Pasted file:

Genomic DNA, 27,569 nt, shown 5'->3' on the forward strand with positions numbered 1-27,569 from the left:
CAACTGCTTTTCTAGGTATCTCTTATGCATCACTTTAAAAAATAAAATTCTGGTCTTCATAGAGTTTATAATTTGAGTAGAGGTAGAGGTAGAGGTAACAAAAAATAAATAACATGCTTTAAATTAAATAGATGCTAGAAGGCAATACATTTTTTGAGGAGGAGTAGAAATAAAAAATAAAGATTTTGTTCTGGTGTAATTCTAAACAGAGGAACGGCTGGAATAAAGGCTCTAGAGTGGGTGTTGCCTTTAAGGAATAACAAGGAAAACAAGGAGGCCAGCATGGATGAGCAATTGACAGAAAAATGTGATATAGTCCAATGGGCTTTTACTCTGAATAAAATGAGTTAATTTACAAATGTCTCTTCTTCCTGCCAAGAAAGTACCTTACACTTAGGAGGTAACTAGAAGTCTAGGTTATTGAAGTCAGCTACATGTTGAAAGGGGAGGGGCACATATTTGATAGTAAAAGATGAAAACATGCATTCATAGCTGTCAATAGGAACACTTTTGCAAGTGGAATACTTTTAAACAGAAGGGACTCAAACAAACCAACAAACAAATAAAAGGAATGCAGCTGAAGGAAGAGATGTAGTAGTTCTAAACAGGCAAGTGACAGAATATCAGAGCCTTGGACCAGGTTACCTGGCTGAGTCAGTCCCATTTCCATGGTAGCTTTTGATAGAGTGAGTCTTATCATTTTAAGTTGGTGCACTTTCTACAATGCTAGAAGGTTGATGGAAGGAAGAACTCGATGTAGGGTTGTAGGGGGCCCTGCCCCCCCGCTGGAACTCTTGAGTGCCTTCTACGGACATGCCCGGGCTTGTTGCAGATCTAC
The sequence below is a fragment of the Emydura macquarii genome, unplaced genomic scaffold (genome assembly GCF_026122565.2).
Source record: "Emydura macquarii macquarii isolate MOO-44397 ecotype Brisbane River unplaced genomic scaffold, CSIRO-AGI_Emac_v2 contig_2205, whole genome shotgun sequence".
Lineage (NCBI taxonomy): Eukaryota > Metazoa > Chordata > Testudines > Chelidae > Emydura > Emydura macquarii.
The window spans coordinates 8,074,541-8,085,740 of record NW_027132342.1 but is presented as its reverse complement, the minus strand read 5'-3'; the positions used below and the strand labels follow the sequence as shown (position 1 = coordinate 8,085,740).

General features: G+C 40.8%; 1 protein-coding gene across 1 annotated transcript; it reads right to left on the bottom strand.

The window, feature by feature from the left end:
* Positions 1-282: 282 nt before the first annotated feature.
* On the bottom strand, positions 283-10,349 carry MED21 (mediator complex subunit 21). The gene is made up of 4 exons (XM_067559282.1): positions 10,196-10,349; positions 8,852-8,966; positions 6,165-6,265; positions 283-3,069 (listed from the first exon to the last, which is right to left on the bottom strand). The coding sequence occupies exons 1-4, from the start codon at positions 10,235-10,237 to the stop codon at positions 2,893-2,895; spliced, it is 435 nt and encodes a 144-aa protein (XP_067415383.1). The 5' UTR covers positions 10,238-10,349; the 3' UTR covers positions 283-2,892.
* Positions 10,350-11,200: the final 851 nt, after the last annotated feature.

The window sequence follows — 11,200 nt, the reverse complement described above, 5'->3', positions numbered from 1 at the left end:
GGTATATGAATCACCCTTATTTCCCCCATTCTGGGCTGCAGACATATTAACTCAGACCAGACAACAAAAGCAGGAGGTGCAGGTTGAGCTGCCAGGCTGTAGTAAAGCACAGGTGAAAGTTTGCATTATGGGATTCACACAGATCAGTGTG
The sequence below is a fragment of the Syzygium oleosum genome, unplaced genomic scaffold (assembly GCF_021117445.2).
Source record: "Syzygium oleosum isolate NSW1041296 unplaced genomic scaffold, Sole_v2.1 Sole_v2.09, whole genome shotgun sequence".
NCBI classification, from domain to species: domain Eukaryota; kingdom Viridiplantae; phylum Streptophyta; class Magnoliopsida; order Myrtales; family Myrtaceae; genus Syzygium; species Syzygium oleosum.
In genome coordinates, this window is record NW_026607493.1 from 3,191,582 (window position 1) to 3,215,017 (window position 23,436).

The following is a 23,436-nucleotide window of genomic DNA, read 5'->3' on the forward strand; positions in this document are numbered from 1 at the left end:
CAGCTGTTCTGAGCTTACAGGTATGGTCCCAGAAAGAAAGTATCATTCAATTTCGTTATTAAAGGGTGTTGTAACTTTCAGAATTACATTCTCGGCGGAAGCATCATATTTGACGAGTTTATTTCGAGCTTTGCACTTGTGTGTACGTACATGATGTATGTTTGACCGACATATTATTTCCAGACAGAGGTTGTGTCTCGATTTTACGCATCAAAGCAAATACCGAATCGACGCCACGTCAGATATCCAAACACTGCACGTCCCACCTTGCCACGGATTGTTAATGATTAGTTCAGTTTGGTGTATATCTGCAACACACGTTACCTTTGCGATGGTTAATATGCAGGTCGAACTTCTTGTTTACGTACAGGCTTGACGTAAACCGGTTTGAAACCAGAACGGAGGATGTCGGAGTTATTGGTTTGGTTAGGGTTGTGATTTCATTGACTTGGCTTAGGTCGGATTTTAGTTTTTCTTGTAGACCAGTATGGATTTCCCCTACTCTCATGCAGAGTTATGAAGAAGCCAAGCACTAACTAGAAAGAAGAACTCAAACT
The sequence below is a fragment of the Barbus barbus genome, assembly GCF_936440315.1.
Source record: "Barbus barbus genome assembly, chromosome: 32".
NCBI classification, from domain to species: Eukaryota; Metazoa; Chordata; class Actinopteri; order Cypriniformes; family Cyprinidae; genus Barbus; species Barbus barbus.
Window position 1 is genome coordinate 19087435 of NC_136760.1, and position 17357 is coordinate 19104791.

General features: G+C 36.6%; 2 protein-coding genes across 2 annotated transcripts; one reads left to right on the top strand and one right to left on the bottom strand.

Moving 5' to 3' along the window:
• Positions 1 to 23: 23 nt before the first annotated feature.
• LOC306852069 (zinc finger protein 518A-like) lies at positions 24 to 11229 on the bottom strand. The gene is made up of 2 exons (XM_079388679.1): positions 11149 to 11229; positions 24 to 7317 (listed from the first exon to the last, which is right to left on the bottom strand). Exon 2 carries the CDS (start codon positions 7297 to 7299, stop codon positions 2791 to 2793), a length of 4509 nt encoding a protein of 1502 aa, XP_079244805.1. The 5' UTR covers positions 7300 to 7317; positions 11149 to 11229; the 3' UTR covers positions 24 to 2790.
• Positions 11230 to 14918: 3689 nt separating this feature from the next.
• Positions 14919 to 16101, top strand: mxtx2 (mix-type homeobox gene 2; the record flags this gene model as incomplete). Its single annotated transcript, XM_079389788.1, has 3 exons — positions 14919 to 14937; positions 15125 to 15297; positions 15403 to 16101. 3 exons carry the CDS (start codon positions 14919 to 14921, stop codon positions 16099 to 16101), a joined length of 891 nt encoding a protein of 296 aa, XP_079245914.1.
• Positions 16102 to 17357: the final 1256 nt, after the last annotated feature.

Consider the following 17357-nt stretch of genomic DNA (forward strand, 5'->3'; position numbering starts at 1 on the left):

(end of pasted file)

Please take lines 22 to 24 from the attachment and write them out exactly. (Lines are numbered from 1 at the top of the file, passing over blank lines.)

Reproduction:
NCBI classification, from domain to species: Eukaryota; Metazoa; Chordata; class Actinopteri; order Cypriniformes; family Cyprinidae; genus Barbus; species Barbus barbus.
Window position 1 is genome coordinate 19087435 of NC_136760.1, and position 17357 is coordinate 19104791.

General features: G+C 36.6%; 2 protein-coding genes across 2 annotated transcripts; one reads left to right on the top strand and one right to left on the bottom strand.